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In Northern Preah Vihear, Lao Is a Way of Life

  • Pich Samnang
  • VOA Khmer

Kampong Sra Lao II consists of four villages with more than 380 families, nearly 2,000 people living along the Mekong.

Kampong Sra Lao II consists of four villages with more than 380 families, nearly 2,000 people living along the Mekong.

In a remote corner of Preah Vihear province, an identity shift is under way. Here on the border, where the Mekong river spills over rocky falls from Laos into Cambodia, a younger generation is increasingly adopting a Lao way of life.

“Their parents only speak Lao with them,” said Neang Phann, an eldery villager in Kampong Sra Lao II commune, in Chaep district. “Some parents aren’t even able to speak Khmer.”

In a village 100 kilometers north of the provincial capital, Neang Phann sat on the wooden stairs of a stilt house, surrounded by grandchildren who were likely unable to understand what she was saying.

“Even though I try to use Khmer with my grandchildren,” she said, “they don’t follow me.”

Kampong Sra Lao II consists of four villages with more than 380 families, nearly 2,000 people living along the Mekong.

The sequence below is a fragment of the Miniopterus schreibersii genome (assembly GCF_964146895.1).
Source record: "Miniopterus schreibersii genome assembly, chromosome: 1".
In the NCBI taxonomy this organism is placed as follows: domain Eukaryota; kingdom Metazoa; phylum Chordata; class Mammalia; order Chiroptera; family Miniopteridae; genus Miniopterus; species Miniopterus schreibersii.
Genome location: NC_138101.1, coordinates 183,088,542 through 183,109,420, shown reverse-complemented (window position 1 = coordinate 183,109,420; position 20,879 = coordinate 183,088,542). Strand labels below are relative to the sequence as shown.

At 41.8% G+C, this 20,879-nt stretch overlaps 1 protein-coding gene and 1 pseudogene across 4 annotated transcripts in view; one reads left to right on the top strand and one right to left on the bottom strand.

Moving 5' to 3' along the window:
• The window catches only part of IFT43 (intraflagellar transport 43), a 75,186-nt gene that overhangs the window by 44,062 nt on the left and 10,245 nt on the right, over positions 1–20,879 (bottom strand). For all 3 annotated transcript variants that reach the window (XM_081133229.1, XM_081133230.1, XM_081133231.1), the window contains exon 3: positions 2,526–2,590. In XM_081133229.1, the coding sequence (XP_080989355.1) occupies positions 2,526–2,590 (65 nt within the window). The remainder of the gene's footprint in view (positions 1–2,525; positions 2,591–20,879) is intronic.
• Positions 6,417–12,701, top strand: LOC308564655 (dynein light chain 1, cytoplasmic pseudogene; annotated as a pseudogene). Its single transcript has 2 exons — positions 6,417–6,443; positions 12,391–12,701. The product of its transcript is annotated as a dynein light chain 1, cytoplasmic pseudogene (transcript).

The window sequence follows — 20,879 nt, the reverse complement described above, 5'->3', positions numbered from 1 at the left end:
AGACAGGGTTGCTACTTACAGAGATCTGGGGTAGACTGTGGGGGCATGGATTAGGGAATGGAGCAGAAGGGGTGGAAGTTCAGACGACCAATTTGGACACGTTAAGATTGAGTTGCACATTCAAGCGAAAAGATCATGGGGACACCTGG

For decades, Cambodians here have been much more isolated from their fellow countrymen than from their Lao neighbors to the north. Goods and services are exchanged across the border, as are nuptials.

That has meant heavy influence of Lao culture and language, from weddings and funerals to house styles and currency.

Lao has become the lingua franca of the area, said Thou Ham, a 42-year-old farmer and deputy village chief. “It has already become a habit,” he said. “Every village in the commune is accustomed to Lao, every household, every person, speaks that language.”

“I do it with my kids,” he admitted. “They don’t like me speaking Khmer.”

Each of the four villages has a primary school, but classes are irregular due to a shortage of teachers. Technically, Khmer literacy is a requirement, but Lao is more commonly spoken in everyday life.

That has Khuon Pann, the deputy commune chief, worried.

“If our people continue to speak Lao, this area will become part of Laos,” he said. “We’re losing both our family name and our identity now. So we’ll become Laotians.”

Chaep District Governor Ung Vuthy says the government is planning to build a road to connect the area to the province and to bring in Khmer concerts and cultural forums.

“We can no longer keep them quietly isolated,” he said. “Otherwise, it will be more difficult for us in the future.”

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